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Can you expand a bit on that x1.5 per doubling? Is it that if you double, then rather than doubling the chilli you only increase by 1.5? And if doubling again, and again ... then what?There's an implicit, logical dead-end to that rule. If we continue to increase the size of the cooking pot at some point there will be no need for any spices at all! It's the cooking equivalent of perpetual motion. It's just not logical.
Is this related to the fact the chilli heat is transmitted to our palate via the layer of oil which coats the curry, rather than the bulk of the sauce itself? If the surface area of a curry increases in proportion to the square root of its increase in volume, then should the chilli content increase by 1.41 (square root of 2) each time you double the volume?In other words, scale the chilli powder in proportion to the increase in surface area of the curry ( the bit where the oil "hangs out"), rather than volume. And before someone starts taking about different shaped dishes, obviously "all else must be equal", i.e. same shape.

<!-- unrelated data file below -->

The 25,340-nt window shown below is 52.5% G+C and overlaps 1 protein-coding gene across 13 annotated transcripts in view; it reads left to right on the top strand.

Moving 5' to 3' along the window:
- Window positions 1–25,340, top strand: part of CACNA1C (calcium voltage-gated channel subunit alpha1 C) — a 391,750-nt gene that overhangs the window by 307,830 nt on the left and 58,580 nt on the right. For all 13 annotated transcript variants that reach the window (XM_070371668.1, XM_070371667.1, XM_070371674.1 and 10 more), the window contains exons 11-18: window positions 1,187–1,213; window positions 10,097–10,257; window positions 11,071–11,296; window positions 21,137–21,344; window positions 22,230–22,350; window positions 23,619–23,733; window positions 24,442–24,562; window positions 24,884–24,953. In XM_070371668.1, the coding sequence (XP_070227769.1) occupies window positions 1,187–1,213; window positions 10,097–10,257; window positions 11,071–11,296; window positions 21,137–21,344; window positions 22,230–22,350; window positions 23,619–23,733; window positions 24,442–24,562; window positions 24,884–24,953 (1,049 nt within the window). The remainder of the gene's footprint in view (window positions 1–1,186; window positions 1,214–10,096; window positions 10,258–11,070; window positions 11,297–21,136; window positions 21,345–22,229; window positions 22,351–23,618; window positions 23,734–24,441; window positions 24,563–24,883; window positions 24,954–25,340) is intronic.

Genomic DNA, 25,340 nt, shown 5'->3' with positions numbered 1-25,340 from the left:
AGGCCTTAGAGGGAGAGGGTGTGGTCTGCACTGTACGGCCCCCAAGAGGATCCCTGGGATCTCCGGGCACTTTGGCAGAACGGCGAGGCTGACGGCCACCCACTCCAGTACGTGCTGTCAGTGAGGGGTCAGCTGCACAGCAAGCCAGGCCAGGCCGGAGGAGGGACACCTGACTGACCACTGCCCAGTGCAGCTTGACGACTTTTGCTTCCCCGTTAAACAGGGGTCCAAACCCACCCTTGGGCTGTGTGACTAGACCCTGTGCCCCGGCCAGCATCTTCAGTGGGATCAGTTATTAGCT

Hot red pepper (typically 1,000 to 2,000 ASTA Heat Units in foodservice packs) builds up even more quickly than the herbs. For the first doubling, the red pepper can still be doubled. But, after that, use only ¼ of the original amount for each multiple or the original recipe.Example: For a recipe that calls for 1 teaspoon of red pepper for 10 servings, you would need only 4 teaspoons for a batch that makes 100 servings.